Dehydration when severe can cause a high temperature, urinary and kidney issues, seizures if electrolytes become severely deranged and hypovolemic shock in instances where blood volume becomes too low.

Thankfully these complications are rare when the case is mild – moderate and the individual is otherwise healthy. Groups which are at increased risk of developing complications include small children, those with weakened immunity and the elderly. Whist risk is higher it is not cause for panic rather a call to be alert and monitor for early signs of dehydration. If you suspect a child is becoming dehydrated, it is always best to seek a medical opinion as in extreme cases or in cases where fluids are unable to be kept down orally IV fluids may be necessary.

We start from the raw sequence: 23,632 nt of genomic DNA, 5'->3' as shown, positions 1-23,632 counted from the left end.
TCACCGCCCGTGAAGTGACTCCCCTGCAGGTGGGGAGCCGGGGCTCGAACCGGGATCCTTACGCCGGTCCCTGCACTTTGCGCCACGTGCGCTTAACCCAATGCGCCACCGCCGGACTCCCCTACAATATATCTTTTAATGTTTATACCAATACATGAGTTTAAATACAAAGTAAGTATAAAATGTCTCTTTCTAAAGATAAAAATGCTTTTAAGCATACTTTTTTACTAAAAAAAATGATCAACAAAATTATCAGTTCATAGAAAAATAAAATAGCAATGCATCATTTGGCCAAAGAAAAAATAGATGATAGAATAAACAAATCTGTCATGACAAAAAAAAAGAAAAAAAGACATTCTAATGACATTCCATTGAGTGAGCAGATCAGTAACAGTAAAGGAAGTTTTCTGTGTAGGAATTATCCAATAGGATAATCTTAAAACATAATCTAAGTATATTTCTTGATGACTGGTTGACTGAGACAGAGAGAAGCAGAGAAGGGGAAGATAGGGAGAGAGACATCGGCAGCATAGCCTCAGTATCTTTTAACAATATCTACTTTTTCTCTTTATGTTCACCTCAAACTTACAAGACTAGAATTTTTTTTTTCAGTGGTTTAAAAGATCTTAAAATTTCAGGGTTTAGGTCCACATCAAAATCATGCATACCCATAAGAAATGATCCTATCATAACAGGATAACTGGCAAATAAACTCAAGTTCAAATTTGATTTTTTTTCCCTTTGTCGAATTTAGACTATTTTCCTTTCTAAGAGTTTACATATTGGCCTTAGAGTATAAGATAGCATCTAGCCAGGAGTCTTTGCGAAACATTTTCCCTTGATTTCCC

Signs of dehydration

  • Dark and strong-smelling urine

  • Failure to urinate

  • Urinating minimal amounts

  • Dry and sticky tongue

  • Headache

  • Muscle weakness

  • Increased lethargy

  • Fever

Other complications of gastroenteritis, though rarer, include damage to the intestine causing malabsorption and ongoing stomach sensitivities (IBS). If these are suspected a doctor should be contacted for diagnosis. For issues with persistent stomach sensitivities a dietitian can help to identify triggers and ensure a nourishing diet.

Diet for those with gastroenteritis

There is no specific diet for those with gastroenteritis however due to stomach pain, diarrhoea, nausea and vomiting it is quite common for individuals to not want to eat anything. It is encouraged that children are eating small amounts whilst sick but it is most important that they are getting adequate fluids.